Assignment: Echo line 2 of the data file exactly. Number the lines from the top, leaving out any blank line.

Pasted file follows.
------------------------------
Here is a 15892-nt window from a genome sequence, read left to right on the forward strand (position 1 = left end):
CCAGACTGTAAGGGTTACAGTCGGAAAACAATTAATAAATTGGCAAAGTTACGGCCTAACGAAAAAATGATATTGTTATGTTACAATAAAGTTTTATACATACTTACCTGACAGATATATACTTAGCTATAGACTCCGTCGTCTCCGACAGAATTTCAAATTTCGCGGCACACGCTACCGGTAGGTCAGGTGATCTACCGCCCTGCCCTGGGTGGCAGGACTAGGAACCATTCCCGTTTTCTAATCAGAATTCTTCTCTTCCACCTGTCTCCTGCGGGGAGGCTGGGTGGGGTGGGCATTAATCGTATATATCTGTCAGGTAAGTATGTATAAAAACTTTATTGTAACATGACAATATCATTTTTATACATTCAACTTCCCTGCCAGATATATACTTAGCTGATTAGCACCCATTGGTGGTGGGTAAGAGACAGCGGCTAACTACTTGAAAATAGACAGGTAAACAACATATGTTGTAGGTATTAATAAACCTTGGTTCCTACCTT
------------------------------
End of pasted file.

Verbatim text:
CCAGACTGTAAGGGTTACAGTCGGAAAACAATTAATAAATTGGCAAAGTTACGGCCTAACGAAAAAATGATATTGTTATGTTACAATAAAGTTTTATACATACTTACCTGACAGATATATACTTAGCTATAGACTCCGTCGTCTCCGACAGAATTTCAAATTTCGCGGCACACGCTACCGGTAGGTCAGGTGATCTACCGCCCTGCCCTGGGTGGCAGGACTAGGAACCATTCCCGTTTTCTAATCAGAATTCTTCTCTTCCACCTGTCTCCTGCGGGGAGGCTGGGTGGGGTGGGCATTAATCGTATATATCTGTCAGGTAAGTATGTATAAAAACTTTATTGTAACATGACAATATCATTTTTATACATTCAACTTCCCTGCCAGATATATACTTAGCTGATTAGCACCCATTGGTGGTGGGTAAGAGACAGCGGCTAACTACTTGAAAATAGACAGGTAAACAACATATGTTGTAGGTATTAATAAACCTTGGTTCCTACCTT